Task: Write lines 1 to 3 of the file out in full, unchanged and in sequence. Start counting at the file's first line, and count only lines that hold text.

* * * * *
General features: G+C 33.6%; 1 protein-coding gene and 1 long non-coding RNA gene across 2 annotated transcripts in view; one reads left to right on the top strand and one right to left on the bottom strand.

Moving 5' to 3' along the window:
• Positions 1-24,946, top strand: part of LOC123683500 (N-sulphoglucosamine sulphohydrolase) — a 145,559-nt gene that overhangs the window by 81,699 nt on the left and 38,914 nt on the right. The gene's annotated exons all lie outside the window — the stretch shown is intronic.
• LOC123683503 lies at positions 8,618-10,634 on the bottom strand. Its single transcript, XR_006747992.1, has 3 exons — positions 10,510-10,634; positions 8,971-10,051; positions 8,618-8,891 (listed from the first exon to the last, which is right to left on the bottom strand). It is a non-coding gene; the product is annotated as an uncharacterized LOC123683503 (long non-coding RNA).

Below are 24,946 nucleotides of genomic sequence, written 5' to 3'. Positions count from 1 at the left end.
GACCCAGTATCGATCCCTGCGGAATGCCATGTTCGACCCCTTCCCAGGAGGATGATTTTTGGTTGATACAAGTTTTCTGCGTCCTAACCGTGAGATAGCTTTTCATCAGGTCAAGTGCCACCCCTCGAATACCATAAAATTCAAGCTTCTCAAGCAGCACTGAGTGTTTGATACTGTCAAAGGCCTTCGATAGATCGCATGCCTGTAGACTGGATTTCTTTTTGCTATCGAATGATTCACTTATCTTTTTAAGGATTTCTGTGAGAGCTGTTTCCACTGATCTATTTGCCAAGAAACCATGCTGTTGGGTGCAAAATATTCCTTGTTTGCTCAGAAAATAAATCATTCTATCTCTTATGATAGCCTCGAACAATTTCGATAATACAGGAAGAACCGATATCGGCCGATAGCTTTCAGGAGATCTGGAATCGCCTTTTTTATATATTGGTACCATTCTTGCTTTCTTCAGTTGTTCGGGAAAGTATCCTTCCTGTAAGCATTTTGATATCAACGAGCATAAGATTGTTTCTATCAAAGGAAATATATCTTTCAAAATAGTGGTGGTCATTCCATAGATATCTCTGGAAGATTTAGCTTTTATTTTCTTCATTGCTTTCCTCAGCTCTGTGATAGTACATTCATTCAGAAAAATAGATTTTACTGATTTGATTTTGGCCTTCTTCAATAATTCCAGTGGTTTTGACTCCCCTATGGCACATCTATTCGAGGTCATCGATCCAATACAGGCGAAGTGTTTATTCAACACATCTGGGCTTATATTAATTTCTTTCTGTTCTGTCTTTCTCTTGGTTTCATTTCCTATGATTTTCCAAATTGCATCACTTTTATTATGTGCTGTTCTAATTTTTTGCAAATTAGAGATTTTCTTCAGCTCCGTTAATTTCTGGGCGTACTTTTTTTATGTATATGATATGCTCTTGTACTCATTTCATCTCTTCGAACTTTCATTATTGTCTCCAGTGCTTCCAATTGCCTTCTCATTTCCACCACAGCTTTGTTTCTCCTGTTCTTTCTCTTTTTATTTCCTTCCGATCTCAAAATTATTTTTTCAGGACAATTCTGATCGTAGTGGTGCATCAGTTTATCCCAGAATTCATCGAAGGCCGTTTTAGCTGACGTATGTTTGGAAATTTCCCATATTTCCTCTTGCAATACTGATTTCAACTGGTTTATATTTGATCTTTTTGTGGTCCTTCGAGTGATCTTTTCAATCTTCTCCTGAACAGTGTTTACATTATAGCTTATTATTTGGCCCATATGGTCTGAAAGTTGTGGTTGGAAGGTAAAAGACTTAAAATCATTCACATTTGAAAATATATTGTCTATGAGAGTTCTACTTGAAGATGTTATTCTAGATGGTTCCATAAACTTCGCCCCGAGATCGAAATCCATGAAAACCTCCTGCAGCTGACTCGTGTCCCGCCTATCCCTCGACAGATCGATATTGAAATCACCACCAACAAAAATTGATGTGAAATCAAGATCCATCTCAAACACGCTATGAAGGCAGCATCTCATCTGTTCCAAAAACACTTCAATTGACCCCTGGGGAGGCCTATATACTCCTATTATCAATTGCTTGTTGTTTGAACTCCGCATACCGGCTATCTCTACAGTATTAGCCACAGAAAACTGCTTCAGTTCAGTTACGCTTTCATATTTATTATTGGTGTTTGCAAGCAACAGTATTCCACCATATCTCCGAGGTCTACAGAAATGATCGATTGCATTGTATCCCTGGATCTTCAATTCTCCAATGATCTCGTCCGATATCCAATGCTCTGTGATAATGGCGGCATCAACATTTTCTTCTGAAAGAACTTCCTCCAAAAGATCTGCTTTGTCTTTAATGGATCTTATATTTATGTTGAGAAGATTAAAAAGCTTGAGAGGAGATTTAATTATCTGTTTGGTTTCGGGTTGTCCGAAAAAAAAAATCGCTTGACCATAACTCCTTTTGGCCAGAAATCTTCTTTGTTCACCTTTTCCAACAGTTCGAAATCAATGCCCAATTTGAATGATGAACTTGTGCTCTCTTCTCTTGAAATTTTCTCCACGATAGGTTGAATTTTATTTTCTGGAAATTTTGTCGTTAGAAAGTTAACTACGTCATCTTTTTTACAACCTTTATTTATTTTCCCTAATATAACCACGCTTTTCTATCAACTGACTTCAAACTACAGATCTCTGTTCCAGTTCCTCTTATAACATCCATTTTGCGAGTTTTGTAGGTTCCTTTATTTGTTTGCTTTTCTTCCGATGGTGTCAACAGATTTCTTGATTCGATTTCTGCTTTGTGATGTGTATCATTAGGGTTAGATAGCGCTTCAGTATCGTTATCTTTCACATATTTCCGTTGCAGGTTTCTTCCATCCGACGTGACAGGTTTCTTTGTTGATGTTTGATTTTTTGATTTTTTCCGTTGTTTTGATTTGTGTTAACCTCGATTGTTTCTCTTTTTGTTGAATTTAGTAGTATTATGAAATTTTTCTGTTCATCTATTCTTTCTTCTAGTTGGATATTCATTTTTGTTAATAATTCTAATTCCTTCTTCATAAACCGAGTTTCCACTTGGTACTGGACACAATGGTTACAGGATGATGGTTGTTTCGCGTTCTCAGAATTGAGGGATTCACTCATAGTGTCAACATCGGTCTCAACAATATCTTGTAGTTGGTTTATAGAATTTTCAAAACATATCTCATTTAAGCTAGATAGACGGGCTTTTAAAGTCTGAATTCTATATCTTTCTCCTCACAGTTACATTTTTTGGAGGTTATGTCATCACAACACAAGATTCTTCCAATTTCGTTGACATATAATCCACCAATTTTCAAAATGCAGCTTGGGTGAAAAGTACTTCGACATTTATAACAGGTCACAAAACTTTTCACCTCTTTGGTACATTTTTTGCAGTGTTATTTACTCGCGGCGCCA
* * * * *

General features: G+C 33.6%; 1 protein-coding gene and 1 long non-coding RNA gene across 2 annotated transcripts in view; one reads left to right on the top strand and one right to left on the bottom strand.

Moving 5' to 3' along the window:
• Positions 1-24,946, top strand: part of LOC123683500 (N-sulphoglucosamine sulphohydrolase) — a 145,559-nt gene that overhangs the window by 81,699 nt on the left and 38,914 nt on the right. The gene's annotated exons all lie outside the window — the stretch shown is intronic.